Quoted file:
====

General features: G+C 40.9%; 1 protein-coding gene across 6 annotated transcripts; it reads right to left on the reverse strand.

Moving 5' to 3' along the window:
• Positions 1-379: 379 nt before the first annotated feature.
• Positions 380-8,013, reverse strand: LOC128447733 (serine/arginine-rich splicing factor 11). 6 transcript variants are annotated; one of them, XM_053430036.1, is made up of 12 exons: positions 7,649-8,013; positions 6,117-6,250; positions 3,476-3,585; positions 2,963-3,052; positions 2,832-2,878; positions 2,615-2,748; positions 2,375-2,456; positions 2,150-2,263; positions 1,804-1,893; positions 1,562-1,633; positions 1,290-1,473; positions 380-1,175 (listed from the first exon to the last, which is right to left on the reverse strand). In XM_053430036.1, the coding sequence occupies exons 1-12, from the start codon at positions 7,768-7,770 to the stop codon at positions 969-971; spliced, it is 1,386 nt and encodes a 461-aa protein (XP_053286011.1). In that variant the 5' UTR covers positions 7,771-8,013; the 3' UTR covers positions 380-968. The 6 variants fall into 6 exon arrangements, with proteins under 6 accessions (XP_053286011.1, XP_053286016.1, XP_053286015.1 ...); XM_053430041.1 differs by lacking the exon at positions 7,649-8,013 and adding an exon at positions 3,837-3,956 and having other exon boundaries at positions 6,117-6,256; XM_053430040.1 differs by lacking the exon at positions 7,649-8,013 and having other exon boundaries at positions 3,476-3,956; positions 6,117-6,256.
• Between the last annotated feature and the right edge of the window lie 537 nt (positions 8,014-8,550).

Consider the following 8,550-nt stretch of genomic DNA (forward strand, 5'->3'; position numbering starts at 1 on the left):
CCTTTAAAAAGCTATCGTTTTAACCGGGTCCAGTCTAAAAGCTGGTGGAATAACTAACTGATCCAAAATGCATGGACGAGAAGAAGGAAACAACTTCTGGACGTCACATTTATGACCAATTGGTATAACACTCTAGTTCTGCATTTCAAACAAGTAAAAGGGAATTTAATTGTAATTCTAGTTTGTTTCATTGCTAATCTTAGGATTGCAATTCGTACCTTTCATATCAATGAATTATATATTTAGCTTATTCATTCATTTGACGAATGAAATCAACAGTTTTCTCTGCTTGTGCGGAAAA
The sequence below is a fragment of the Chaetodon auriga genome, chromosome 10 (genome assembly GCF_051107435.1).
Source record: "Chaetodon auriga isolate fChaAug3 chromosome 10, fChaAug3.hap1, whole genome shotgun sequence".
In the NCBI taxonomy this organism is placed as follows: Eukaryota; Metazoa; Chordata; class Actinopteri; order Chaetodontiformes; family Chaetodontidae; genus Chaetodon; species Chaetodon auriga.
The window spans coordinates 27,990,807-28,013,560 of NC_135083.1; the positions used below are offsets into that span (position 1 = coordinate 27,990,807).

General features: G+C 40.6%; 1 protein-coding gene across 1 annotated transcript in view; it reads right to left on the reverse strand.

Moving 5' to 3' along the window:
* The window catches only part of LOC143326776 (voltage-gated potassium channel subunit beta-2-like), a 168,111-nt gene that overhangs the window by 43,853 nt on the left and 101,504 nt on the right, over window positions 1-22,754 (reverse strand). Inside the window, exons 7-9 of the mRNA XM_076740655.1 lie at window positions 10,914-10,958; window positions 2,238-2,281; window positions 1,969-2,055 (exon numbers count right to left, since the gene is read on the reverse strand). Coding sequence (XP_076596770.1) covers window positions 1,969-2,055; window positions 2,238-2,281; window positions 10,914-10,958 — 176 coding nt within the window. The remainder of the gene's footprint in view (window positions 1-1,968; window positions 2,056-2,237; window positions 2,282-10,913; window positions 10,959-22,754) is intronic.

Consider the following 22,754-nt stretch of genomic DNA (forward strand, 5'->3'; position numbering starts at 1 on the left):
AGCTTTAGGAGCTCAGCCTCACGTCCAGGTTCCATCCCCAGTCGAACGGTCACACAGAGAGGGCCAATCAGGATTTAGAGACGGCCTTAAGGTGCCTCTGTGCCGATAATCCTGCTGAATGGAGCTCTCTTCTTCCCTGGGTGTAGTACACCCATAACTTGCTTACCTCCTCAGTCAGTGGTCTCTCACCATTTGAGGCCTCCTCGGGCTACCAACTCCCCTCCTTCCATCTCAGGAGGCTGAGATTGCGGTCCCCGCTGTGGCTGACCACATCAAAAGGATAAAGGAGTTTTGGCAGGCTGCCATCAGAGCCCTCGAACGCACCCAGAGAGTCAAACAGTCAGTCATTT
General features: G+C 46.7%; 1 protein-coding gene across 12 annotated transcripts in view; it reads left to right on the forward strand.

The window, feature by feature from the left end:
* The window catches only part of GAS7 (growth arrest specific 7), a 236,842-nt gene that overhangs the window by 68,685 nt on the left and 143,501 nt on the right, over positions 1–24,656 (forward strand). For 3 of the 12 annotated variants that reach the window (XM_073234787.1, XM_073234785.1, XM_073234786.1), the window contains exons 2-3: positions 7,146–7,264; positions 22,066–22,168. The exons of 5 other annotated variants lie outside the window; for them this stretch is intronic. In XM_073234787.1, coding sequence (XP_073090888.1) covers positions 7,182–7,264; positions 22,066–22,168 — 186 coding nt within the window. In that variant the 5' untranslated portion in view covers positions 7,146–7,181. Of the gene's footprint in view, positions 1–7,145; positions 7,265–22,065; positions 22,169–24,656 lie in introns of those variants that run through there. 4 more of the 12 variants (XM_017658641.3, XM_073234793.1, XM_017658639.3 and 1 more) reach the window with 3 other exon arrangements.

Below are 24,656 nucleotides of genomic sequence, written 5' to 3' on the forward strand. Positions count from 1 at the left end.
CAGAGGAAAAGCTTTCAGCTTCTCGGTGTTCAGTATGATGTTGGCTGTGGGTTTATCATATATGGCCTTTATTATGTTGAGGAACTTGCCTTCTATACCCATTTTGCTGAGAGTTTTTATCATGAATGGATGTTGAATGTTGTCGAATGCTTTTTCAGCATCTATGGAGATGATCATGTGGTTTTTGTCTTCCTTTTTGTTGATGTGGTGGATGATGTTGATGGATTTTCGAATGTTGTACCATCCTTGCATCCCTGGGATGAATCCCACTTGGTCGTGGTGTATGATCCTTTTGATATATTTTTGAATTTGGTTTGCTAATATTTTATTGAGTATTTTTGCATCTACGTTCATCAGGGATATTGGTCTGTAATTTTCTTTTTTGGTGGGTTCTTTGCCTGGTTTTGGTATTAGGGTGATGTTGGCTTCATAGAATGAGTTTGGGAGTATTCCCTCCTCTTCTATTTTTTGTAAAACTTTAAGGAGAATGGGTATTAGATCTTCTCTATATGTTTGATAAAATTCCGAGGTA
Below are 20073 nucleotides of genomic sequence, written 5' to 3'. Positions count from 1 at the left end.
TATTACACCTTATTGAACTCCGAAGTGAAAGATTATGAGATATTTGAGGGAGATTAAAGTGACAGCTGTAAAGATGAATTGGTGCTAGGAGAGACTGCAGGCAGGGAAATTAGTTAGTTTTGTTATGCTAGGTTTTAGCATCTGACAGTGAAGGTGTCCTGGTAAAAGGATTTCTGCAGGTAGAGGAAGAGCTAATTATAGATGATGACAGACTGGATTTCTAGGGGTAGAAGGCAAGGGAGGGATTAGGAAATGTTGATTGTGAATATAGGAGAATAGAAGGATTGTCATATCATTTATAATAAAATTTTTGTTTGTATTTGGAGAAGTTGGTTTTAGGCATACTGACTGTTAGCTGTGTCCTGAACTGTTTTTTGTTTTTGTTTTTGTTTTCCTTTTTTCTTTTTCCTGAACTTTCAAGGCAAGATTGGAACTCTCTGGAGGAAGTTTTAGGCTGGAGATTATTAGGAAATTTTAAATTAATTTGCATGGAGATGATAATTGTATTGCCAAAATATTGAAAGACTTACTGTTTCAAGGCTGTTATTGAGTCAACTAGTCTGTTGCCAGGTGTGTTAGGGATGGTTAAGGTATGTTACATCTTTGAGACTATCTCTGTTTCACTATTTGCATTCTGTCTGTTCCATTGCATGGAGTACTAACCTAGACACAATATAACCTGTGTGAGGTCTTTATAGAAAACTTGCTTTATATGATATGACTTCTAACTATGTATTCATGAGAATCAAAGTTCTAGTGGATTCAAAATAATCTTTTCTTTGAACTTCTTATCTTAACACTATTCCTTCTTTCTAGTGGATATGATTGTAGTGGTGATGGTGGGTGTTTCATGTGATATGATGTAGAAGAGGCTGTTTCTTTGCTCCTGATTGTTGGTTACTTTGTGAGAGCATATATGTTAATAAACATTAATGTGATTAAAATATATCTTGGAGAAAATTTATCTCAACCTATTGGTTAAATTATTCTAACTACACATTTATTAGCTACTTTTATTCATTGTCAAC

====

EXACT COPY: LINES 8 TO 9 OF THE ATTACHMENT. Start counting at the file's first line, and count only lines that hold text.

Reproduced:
The sequence below is a fragment of the Chaetodon auriga genome, chromosome 10 (genome assembly GCF_051107435.1).
Source record: "Chaetodon auriga isolate fChaAug3 chromosome 10, fChaAug3.hap1, whole genome shotgun sequence".